The bond rally is to run out of steam and investors should stay overweight equities, according to Luca Paolini (pictured), Chief Strategist at Pictet Asset Management…
The New Year has begun with investors experiencing a reversal of the trends they saw in 2013.
Growth momentum remains solid and inflation is largely under control. What is more, stocks’ current valuations and the Fed’s decision to reduce monetary stimulus do not loom as a hindrance to equity investors.
Investors can therefore maintain a modest overweight in equities and some other riskier asset classes. While we expect developed market stocks to deliver moderate returns of some 5 to 10 per cent in 2014, we would consider any further weakness as a tactical opportunity to increase exposure.
In our regional allocation portfolio we remain overweight emerging markets and cautious on the US”.
We think the pattern of emerging market equity underperformance vs developed markets, which has widened the discount on emerging-to-developed market stocks to more than 30 per cent on a on a price-earnings basis – is now at odds with fundamentals. Our indicators suggest many markets are oversold while investor sentiment has worsened to an extent that limits the scope for a further market correction. We expect an acceleration in global growth and a dovish policy stance in the US to create the conditions for emerging equities to outperform their developed counterparts in the months ahead.
That is not to say we would invest indiscriminately. Countries with a stable political climate, whose funding needs are manageable and whose stock markets are comparatively cheap offer the best prospects in our view”.
The investment case for Japanese stocks also remains strong. The policy-induced shift from deflation to information is a major positive. European equities, meanwhile, do not look cheap while the earning season has delivered results that are well below market expectations.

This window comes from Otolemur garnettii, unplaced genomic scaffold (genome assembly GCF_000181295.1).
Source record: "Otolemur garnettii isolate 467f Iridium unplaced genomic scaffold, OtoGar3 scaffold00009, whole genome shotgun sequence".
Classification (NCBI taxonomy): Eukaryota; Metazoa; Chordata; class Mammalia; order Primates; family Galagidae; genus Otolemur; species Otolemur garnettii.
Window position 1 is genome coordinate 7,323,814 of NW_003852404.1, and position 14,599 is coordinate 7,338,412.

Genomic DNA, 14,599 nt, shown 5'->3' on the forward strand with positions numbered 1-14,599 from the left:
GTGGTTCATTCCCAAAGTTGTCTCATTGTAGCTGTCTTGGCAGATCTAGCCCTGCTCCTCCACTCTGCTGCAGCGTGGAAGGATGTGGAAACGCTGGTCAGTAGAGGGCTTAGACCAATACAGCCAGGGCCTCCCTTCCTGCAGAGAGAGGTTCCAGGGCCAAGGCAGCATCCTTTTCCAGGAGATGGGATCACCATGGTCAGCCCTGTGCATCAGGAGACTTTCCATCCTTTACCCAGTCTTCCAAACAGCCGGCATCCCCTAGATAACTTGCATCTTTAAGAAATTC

When it comes to fixed income we remain neutral. We think the government bond rally should soon run its course and that yields will resume their upward trajectory once it becomes clear that global economic growth is accelerating.
Our favoured currency, meanwhile, remains the USD. Strong US economic growth and the steady withdrawal of US monetary stimulus are pre-conditions for a long term trend of appreciation for the world’s reserve currency.
The sharp sell-off in developing world currencies has provided us with an opportunity to close the underweight stance we have held on local currency emerging bonds since the final quarter of 2013, and shift to a neutral position.
The sharp depreciation in some EM currencies should bring about a welcome improvement in the current account positions of a number of major developing economies – this is already evident in countries such as Turkey, Indonesia and India.
Elsewhere, we retain our underweight stance on investment-grade bonds. The prospects for high-yield bonds look more appealing, particularly as high-yield bond issuers have worked hard to extend the maturity of their liabilities.
We have trimmed the long duration stance in our bond portfolio but we still believe that the market’s view of the US interest rate trajectory remains overly hawkish.